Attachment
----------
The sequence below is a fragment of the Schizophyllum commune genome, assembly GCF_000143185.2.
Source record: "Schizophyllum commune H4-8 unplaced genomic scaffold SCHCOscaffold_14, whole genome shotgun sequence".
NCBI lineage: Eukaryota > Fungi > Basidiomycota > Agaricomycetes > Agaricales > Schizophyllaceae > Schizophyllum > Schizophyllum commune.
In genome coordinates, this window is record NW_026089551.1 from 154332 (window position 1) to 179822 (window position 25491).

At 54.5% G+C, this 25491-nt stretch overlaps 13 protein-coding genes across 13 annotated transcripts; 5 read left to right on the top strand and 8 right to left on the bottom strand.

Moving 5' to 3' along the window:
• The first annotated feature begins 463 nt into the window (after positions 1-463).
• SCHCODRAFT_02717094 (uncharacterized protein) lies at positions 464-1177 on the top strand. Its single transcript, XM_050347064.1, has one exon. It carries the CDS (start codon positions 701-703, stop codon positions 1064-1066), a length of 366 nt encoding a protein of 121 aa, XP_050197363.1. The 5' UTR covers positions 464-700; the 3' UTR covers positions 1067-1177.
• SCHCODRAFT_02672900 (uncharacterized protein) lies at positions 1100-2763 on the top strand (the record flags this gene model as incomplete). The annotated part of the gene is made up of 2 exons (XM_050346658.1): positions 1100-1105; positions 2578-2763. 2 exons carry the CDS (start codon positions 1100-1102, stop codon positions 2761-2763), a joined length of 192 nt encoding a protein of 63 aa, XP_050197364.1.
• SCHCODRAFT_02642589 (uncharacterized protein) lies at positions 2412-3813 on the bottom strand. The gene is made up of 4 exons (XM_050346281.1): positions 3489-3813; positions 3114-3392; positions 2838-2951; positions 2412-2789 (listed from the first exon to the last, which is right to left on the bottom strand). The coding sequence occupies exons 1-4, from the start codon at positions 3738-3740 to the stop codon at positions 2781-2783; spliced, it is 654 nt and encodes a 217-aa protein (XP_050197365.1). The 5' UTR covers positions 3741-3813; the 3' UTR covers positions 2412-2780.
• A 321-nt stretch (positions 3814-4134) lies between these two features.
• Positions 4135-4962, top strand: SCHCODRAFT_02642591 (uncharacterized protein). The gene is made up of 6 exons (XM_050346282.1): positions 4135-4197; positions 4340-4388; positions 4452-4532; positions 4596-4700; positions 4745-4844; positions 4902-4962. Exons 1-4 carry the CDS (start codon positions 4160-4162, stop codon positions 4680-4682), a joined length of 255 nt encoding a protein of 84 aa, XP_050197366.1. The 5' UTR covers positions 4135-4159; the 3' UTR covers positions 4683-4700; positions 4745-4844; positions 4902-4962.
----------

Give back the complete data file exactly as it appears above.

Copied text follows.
The sequence below is a fragment of the Schizophyllum commune genome, assembly GCF_000143185.2.
Source record: "Schizophyllum commune H4-8 unplaced genomic scaffold SCHCOscaffold_14, whole genome shotgun sequence".
NCBI lineage: Eukaryota > Fungi > Basidiomycota > Agaricomycetes > Agaricales > Schizophyllaceae > Schizophyllum > Schizophyllum commune.
In genome coordinates, this window is record NW_026089551.1 from 154332 (window position 1) to 179822 (window position 25491).

At 54.5% G+C, this 25491-nt stretch overlaps 13 protein-coding genes across 13 annotated transcripts; 5 read left to right on the top strand and 8 right to left on the bottom strand.

Moving 5' to 3' along the window:
• The first annotated feature begins 463 nt into the window (after positions 1-463).
• SCHCODRAFT_02717094 (uncharacterized protein) lies at positions 464-1177 on the top strand. Its single transcript, XM_050347064.1, has one exon. It carries the CDS (start codon positions 701-703, stop codon positions 1064-1066), a length of 366 nt encoding a protein of 121 aa, XP_050197363.1. The 5' UTR covers positions 464-700; the 3' UTR covers positions 1067-1177.
• SCHCODRAFT_02672900 (uncharacterized protein) lies at positions 1100-2763 on the top strand (the record flags this gene model as incomplete). The annotated part of the gene is made up of 2 exons (XM_050346658.1): positions 1100-1105; positions 2578-2763. 2 exons carry the CDS (start codon positions 1100-1102, stop codon positions 2761-2763), a joined length of 192 nt encoding a protein of 63 aa, XP_050197364.1.
• SCHCODRAFT_02642589 (uncharacterized protein) lies at positions 2412-3813 on the bottom strand. The gene is made up of 4 exons (XM_050346281.1): positions 3489-3813; positions 3114-3392; positions 2838-2951; positions 2412-2789 (listed from the first exon to the last, which is right to left on the bottom strand). The coding sequence occupies exons 1-4, from the start codon at positions 3738-3740 to the stop codon at positions 2781-2783; spliced, it is 654 nt and encodes a 217-aa protein (XP_050197365.1). The 5' UTR covers positions 3741-3813; the 3' UTR covers positions 2412-2780.
• A 321-nt stretch (positions 3814-4134) lies between these two features.
• Positions 4135-4962, top strand: SCHCODRAFT_02642591 (uncharacterized protein). The gene is made up of 6 exons (XM_050346282.1): positions 4135-4197; positions 4340-4388; positions 4452-4532; positions 4596-4700; positions 4745-4844; positions 4902-4962. Exons 1-4 carry the CDS (start codon positions 4160-4162, stop codon positions 4680-4682), a joined length of 255 nt encoding a protein of 84 aa, XP_050197366.1. The 5' UTR covers positions 4135-4159; the 3' UTR covers positions 4683-4700; positions 4745-4844; positions 4902-4962.